Day 5: Monday, May 16, 2005
Cahuita continued. Woke up around 5:15 am. I'm now used to the idea, the practice, the reality. Yum, awesome, orange juice. Cafe Britt, coffee of Costa Rica. I'm at a bar at a local restaurant, ordered a big breakfast for ¢1600 ($4). Reggae music plays. Life is certainly slower here. I could get used to it I think. Lots of Bob Marley pictures up. Last night I was walking into town (like 1 block because this town is so small), and I saw the two Canadian girls eating. I said hi and paused there. They invited me to sit down so we hung out for a couple of hours. I was definitely attracted to Isandre. Julie I'd found out, had a boyfriend at home. I ordered rice with shrimp. It was a big plate with little shrimp. Good, too much though. This Caribbean vibe is wonderful, very conducive to relaxation. No one is in a hurry, certainly not the waitress/restaurant folk. This definitely gets me excited to visit Jamaica.
There was a thunderstorm last night. I've noticed just about all roofs are made of corrugated sheet metal. Must provide instant (great) drainage. Probably inexpensive. Why not. Durable. There are quire a few dogs around. Snorkel in t-minus one hour. Hopefully they'll say the weather is good. I'm staying in the shade to save myself from the three hours of sun and snorkel. I figure I can spend the afternoon (or a couple of hours) at the beach.
I think a jungle walk is also in order. The Canadian girls are going horseback riding today. I've learned you can do much of the same throughout the country. This leads me to whether I should spend a third night in Cahuita, or head to Puerto Viejo tomorrow. The vibe is nice here, I'd be weary of leaving, what if nothing measures up the rest of the trip? Though as I think this thought, I realize it is clinging. Clinging out of fear. The last thing I should be doing. We'll see how I feel later. No need to get ahead of myself.
I saw some hummingbirds earlier. I was chilling in a hammock. Senses fully awake:Sight – the palms, sky, clouds, morning sun Hearing – the crashing ocean waves, birds chirping Taste – the salty air Smell – the sea air again, the plant life Touch – the feeling of the slightly damp hammock against my back, the light breeze, warm sensation of sun on skin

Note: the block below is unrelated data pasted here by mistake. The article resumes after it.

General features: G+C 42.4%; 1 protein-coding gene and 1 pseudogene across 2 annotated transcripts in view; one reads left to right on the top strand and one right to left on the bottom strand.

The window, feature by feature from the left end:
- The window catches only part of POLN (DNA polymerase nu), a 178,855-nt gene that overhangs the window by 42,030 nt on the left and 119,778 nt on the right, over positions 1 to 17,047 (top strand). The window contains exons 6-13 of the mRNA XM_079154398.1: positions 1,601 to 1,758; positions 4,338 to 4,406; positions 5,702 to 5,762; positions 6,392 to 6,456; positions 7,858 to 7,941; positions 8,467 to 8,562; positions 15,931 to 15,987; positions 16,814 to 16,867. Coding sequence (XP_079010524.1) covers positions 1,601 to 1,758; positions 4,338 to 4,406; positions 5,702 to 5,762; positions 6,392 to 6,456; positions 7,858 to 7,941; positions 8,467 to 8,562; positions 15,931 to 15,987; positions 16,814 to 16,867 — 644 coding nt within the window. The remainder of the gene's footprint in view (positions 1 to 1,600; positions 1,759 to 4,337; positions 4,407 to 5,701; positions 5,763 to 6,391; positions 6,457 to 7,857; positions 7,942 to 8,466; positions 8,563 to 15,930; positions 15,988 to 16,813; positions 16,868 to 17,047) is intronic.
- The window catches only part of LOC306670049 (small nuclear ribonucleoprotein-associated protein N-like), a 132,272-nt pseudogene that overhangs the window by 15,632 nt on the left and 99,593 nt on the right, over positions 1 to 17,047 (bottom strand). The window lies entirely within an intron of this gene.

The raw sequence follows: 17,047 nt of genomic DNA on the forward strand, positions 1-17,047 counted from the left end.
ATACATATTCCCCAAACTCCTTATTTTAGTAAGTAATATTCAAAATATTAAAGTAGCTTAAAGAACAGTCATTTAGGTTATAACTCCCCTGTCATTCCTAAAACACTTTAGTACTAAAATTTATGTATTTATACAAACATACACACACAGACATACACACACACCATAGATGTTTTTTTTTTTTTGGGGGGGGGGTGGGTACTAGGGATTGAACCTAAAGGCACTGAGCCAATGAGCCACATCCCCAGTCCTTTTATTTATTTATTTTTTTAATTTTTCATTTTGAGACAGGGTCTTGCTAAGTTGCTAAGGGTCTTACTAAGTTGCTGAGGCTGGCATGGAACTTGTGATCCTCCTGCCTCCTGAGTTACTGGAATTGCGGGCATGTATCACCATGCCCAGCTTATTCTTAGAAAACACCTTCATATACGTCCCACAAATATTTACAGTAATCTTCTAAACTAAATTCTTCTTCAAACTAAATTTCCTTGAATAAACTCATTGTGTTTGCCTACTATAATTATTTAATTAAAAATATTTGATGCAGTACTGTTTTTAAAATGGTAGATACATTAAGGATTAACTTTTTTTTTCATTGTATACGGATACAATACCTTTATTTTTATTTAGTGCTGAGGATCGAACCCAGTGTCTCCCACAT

I imagine this is how it's like on the beaches of Thailand, Bali, etc. I am reawakened to the possibilities of life, travel, community, humanity, compassion, companionship, love, laughter, present moment, awareness. So much to take in. An assault on the senses. One can only surrender and breathe it all in. Tactile, touch, important in travel and exploring. Grab the earth, take off your shoes. Feel, experience.
It's interesting, cyclical nature. Kai got a marketing job in Boston. He's effectively closed the chapter in his life of travel and meandering. Bob's 1-1.5 years off was shorter, however ended as well, with him back to work, Qualcomm, driving a Boxter with a girlfriend. Nesting, settling, he seems happy. Chris has a job. My brother is finishing up work/NYC, about to enter Marine Corp boot camp in South Carolina. And me? I'm working, though, reminded of unfulfilled time in the world, backpacking, freedom, independence, experience, trials, stories, camaraderie, and wanderlust. You only live once. I've yet to meet someone who has regretted their time off. Traveling, seeing the world. As I told Wes, I feel myself, inner core, self-esteem, strengthening with each day of this trip. I will follow through. Things are just as they are supposed to be. No need to rush, rushing creates anxiety, undue suffering. I am building a spiritual practice to sustain me, strengthen my core beliefs. The prospect of long term travel, discovery, so exciting. Life is impermanence, ever-changing. To travel long, will to end. I should not be afraid that it would. Life is about the journey, not the destination. So do are all experiences, relationships. Grasping, clinging, leads to undue suffering. Mindfulness, awareness, recognition of this happening is my practice at work. Suffering is human, cannot be avoided, however through practice, can be avoided.
Breakfast was big plate, 2 scrambled eggs, slice cheese, slice ham, slice tomato, 2 pieces toast, rice/beans, OJ and coffee. I wrote all this at the restaurant.
I'm back at the lodge, sun is up, waves crashing, snorkel in 30 minutes. I think present moment mindfulness can allow a moment to last an eternity. If then, through practice such awareness can be constant, or at least semi-regular, then life becomes a series of never-ending moments in time. It's a little hard to believe.
It routine a bad thing? Cahuita is wonderful, would more than two nights here lead to routiness, or lack of the same level of stimulation I am currently experiencing? These questions are ok to ask, though. I have to be careful not to allow anxiety to result. Anxiety about whether I stay or go. It would serve no purpose. I will have to decide when to go anyways, why worry about, why worry I can make a wrong decision. There is no right or wrong decision. I trust myself, and therefore the decision I make will be the right one, regardless of which direction it sends me.